An allergy is defined as an overreaction to usually harmless substance that the immune system determines is harmful, even if it is not. When the immune system is challenged with an allergen (substance which causes an allergic reaction) it becomes sensitized, committing the allergen memory. From that moment forward, the immune system recognizes the allergen and sets up a defense by releasing the chemical into the blood that may cause various symptoms.
Diagnosis of allergy is mainly depends upon carful history, habits, symptoms, physical examination. In case of food allergy elimination diet and food diary should be maintained. Laboratory tests mainly include skin and blood tests.
A doctor will base the diagnosis on a physical examination and your symptoms. In most cases, a doctor will suspect that your problem is a drug allergy if you have a history of allergic reactions after the use of certain medications.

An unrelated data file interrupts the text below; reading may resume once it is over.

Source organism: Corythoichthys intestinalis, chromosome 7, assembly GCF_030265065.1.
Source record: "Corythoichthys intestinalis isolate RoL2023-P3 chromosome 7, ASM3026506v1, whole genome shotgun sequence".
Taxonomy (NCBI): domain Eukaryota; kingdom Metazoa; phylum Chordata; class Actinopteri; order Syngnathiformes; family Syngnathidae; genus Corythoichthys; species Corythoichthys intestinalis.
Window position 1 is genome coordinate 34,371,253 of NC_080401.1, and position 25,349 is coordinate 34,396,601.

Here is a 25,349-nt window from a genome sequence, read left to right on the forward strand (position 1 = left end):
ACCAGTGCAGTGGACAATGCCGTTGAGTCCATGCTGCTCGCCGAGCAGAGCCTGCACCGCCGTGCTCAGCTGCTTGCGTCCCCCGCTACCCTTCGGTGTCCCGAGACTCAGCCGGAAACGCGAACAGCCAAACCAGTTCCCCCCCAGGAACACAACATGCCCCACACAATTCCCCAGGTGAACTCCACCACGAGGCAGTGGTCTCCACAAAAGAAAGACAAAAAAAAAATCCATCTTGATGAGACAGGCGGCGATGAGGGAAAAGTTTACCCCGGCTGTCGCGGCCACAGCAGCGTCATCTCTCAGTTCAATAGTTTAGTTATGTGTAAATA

Skin tests sometimes can be used to determine if someone has an allergy to a medication. Penicillin skin testing, for example, involves an injection just beneath the skin of a small amount of one part of the penicillin molecule. People with a penicillin allergy will develop a reaction at the site of injection that can be measured. However, these tests are not always reliable since only a part of the penicillin molecule is injected. This test often is used for a person who needs a penicillin-like drug to treat a serious infection.